Thousands of democracy protesters have defied tear gas and police baton charges to remain on the streets of Hong Kong for another night amid rising international tensions.
Some demonstrators wore masks and resorted to umbrellas or plastic capes to protect themselves - prompting the phrase "umbrella revolution" to trend on social media.
However, in a shift of tactics, uniformed police looked on from behind barricades and have so far not intervened in the peaceful protest.
Sky's Asia Corespondent Mark Stone, at the scene, said the activists were "good natured but utterly driven".
Sunday night saw riot officers fire 87 rounds of tear gas after being charged by "violent protesters", with police saying 41 people had been injured.
The UK Foreign Office said it was "concerned" by the heavy response in its former colony - but China has warned the international community not to "interfere".
Chinese Foreign Ministry spokesman Hua Chunying said: "Hong Kong is China's Hong Kong. Hong Kong is purely our internal affair.
"We are resolutely opposed to any foreign country using any method to interfere in China's internal affairs."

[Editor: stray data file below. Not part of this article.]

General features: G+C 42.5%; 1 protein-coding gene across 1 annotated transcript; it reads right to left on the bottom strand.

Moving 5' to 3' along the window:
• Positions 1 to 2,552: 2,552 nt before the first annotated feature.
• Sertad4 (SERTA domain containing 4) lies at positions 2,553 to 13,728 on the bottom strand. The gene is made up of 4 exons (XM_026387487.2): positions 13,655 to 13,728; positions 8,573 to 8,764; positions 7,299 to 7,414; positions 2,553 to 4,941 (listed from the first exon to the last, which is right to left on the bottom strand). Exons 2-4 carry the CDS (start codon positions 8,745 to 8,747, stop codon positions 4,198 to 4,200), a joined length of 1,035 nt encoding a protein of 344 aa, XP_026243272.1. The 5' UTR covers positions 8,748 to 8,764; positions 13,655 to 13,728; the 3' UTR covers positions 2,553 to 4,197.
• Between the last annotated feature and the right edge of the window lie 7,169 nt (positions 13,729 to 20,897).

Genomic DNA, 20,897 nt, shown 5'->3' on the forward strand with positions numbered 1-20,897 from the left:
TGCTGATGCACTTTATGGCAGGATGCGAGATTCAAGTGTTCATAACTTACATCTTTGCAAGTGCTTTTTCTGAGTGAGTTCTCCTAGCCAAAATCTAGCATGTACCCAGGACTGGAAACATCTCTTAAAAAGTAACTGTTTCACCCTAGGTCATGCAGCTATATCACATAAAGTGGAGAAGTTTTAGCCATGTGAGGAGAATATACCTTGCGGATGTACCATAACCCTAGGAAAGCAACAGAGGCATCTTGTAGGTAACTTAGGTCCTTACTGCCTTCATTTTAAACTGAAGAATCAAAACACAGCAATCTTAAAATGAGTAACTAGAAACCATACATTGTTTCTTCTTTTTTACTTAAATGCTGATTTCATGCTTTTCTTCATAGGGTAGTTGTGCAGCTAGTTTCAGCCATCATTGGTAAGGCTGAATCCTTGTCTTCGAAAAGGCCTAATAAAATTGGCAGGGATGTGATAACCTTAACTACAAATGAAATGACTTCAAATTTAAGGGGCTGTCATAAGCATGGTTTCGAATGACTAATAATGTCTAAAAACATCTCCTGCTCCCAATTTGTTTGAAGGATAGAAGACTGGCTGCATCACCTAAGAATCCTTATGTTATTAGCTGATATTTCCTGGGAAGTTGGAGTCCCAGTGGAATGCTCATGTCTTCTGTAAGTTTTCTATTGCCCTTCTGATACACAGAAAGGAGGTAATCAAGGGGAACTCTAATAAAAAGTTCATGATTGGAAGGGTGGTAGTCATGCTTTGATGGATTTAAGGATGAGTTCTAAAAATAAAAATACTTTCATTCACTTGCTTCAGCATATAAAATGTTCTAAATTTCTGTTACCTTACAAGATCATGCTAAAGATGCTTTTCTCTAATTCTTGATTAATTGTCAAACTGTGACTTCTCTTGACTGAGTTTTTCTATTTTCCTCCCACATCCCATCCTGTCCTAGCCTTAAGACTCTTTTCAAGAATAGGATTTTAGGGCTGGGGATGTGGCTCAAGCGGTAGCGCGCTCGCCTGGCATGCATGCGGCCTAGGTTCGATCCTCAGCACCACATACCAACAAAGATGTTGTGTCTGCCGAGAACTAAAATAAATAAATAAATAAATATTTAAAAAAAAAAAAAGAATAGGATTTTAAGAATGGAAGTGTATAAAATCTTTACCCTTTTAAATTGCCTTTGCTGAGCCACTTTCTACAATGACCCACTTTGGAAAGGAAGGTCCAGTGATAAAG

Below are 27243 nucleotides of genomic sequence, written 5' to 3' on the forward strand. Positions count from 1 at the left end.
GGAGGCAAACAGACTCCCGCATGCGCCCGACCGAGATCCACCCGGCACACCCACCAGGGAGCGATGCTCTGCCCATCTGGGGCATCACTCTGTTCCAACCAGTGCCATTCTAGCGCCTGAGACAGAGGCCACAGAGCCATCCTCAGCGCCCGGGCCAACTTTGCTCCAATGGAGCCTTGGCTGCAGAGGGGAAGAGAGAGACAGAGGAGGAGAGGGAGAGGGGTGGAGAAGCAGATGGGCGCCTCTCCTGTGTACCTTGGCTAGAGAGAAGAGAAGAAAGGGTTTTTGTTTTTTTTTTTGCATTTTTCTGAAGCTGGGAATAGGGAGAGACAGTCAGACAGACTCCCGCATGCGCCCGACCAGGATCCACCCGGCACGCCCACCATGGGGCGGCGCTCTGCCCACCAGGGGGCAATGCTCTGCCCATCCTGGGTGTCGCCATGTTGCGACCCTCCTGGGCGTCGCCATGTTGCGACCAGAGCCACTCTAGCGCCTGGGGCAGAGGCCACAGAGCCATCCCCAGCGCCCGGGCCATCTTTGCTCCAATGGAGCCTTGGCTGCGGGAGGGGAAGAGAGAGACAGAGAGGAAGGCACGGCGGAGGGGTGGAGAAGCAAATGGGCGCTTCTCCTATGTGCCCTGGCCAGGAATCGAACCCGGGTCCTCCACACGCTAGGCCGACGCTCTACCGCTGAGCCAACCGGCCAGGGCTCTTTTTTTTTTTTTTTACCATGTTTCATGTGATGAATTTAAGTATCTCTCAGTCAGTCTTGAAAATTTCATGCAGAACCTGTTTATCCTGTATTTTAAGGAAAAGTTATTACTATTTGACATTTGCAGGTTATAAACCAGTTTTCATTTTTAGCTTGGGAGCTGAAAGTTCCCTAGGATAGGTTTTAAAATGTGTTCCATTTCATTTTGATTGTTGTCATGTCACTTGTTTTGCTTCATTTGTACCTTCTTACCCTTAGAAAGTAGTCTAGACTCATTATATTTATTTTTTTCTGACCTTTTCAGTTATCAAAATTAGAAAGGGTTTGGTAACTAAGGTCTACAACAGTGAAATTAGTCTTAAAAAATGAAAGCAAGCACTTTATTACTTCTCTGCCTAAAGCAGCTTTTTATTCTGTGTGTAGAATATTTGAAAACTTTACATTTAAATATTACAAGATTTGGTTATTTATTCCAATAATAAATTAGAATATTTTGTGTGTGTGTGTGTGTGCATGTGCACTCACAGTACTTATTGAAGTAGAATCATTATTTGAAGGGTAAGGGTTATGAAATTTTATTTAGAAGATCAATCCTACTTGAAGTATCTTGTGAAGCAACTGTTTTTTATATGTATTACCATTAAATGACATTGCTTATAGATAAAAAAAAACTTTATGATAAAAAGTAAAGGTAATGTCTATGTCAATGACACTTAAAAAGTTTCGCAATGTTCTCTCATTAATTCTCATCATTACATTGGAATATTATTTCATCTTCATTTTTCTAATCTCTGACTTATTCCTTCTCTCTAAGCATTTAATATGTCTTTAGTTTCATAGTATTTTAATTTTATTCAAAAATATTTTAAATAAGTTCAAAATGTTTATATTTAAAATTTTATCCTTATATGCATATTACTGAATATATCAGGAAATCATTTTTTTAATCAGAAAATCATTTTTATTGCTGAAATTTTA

Officials called on the activists to leave peacefully on Monday but thousands remained camped on a normally busy highway near government headquarters.
Organisers estimate as many as 80,000 people have taken to the streets since Friday.
Demonstrator Rick Chan described the chaotic scenes at the weekend.
He said: "I came last night and saw police fire many rounds of tear gas at the crowd, who were mostly young students and even included some old people."
An aerial drone captured lines of officers flanked by vehicles closing in on the crowd and firing gas cannisters.
Video from among the crowd captured the panic as coughing protesters ran for clean air.
With no imminent end in sight, China appears to have blocked photo-sharing site Instagram, suggesting authorities are worried about inspiring similar protests on the mainland.
Under the agreement of the 1997 handover from Britain to China, Hong Kong was given an independent legal and political framework.
Unlike the mainland, protests are allowed - but the current demonstrations are potentially the biggest political challenge to Beijing since the Tiananmen Square crackdown 25 years ago.
"The British government is concerned about the situation in Hong Kong and is monitoring events carefully," said a UK Foreign Office spokesman.